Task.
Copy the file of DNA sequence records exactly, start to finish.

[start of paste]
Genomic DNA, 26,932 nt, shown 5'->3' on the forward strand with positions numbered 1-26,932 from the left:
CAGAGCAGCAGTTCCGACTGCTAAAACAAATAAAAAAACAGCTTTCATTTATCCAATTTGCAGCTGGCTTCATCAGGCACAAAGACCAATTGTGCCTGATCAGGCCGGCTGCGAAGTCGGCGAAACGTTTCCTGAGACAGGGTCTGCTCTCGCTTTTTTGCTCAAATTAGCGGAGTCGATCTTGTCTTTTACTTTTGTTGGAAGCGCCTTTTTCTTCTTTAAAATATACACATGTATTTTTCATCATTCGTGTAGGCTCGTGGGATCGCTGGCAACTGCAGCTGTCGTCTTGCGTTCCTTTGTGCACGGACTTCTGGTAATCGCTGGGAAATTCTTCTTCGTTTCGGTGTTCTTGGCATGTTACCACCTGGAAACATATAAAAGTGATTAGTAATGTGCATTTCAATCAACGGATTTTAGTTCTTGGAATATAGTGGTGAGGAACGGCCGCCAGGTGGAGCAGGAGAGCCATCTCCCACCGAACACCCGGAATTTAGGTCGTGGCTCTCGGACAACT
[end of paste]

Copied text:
Genomic DNA, 26,932 nt, shown 5'->3' on the forward strand with positions numbered 1-26,932 from the left:
CAGAGCAGCAGTTCCGACTGCTAAAACAAATAAAAAAACAGCTTTCATTTATCCAATTTGCAGCTGGCTTCATCAGGCACAAAGACCAATTGTGCCTGATCAGGCCGGCTGCGAAGTCGGCGAAACGTTTCCTGAGACAGGGTCTGCTCTCGCTTTTTTGCTCAAATTAGCGGAGTCGATCTTGTCTTTTACTTTTGTTGGAAGCGCCTTTTTCTTCTTTAAAATATACACATGTATTTTTCATCATTCGTGTAGGCTCGTGGGATCGCTGGCAACTGCAGCTGTCGTCTTGCGTTCCTTTGTGCACGGACTTCTGGTAATCGCTGGGAAATTCTTCTTCGTTTCGGTGTTCTTGGCATGTTACCACCTGGAAACATATAAAAGTGATTAGTAATGTGCATTTCAATCAACGGATTTTAGTTCTTGGAATATAGTGGTGAGGAACGGCCGCCAGGTGGAGCAGGAGAGCCATCTCCCACCGAACACCCGGAATTTAGGTCGTGGCTCTCGGACAACT